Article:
What I am really looking for is a lightweight bag which is either a back pack or a front pack. If it’s a backpack it needs to hold my waterproof clothing and extra layers in winter as well as food and of course the camera equipment. It needs to be the correct size for the Micro 43 camera as I don’t want wasted space of lenses rattling around. The alternative I think would be a front pack and I think this would be more practical as it would allow access to gear without needing to remove the bag. It should however be light and again suitably sized for the Micro 43 equipment. If it’s a front pack it needs to include some sort of shoulder of neck strap to prevent the pack hanging too low as you walk. It must also allow me to still wear a backpack for my clothing, emergency shelter, first aid kit, food etc.
Now I don’t think this is too much to ask for but I haven’t yet found it. I did come across some bags last night that look promising. They are designed for press photographers who work in the field and need to keep mobile and on their feet. The bag strap to your front and over one shoulder to allow easy access to kit but I need to do more research; they may still be too bulky.
If you are a bag manufacturer and reading this, let’s see some serious bags aimed at Micro 43 cameras and don’t try to brush us off with your SLR line rebadged. If you are a Micro 43 photographer who has cracked this problem I would love to hear your solution.
I need to go slightly off topic today in order to gain some personal therapy.
You see I have a problem at the moment. I seem to be working very hard but not finding any time for photography. By photography I mean the act of actually taking a picture. Instead my life is a round of activities that don’t progress any of my goals photographically. Unfortunately it’s all my own fault. Allow me to describe a few examples.
Last night I gave a presentation at a camera club. I really enjoy doing these and this was no exception. You always end up meeting groups of really nice people who love photography, so what could be better. Unfortunately I reviewed my usual presentation a few weeks before the meet and decided I needed to update it. I don’t think anyone would have been any the wiser had I left it the way it was but I decided it had to be updated. The update wasn’t however a few tweaks and picture changes. No, I decided on a full re-write in order to satisfy my personal standards.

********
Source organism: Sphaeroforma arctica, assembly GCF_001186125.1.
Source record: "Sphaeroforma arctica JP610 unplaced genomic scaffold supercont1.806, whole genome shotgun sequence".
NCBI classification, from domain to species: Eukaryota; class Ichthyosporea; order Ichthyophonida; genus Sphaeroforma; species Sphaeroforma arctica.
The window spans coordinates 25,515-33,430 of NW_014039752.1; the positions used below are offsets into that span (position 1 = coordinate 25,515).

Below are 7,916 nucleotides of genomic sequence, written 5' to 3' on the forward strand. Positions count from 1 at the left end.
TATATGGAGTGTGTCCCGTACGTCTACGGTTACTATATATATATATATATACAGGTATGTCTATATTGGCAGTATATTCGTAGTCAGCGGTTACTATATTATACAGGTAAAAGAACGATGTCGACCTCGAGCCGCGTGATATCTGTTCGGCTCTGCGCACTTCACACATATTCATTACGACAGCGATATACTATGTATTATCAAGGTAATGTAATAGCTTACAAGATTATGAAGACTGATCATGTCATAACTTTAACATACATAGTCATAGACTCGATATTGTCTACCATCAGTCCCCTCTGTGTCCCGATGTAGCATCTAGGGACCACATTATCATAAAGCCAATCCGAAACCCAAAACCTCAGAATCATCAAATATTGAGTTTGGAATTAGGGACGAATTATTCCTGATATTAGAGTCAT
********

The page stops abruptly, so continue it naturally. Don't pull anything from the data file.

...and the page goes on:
That is just one example. A further example is the updating of my PC which I did back in April. When I made the switch I found that I couldn’t simply move my website across to the new PC because the authoring software I use wouldn’t work properly. The same problem happened with the email software I use to send out newsletters and updates. I have now managed to move the website after weeks of trying but I couldn’t fix the email problem. I have therefore cut my losses and invested in new email/mailing list software which to be honest is a decision I should have made weeks ago.
All this time, I have a new Olympus camera sitting unused. What am I thinking? My camera equipment might be lightweight as is my post processing, but my life isn’t. I look at some of the other blogs that I subscribe to and I feel almost inadequate. One blog (sethsnap) seems to post a set (not just one but a set) of new images daily.
I think I need to stop making decisions that burn my time and keep me away from doing what I love – taking pictures. Does anyone else have the same problem?
I did it. I sold my 5D MKII and now own an Olympus OMD E5. It’s much smaller and lighter than the 5D and whilst I have yet to take it out on a shoot, I feel somehow liberated. I will miss the 5D and the excellent image quality. It was incredibly well built but I find the size and weight are quite limiting.
My next problem will come in deciding how to spend any surplus cash from the sale of the camera and lenses. I expect I will buy a good quality macro lens to fill some a gap in my Micro 4/3 kit. It would be nice to have a dedicated macro lens or perhaps a 14-150mm lens for when I am walking in the hills; I hate having to swap lenses when I’m walking.
Looking back, if someone had told me 5 years ago that I would have gone completely Micro 4/3 rather than full frame I would have laughed. It’s strange how much the advance of technology has changed my thinking. I also expect to swap the OMD in a year or two when the next advance comes out.
Once I have put the OMD through it’s paces I will post some of the image and let you know what I think.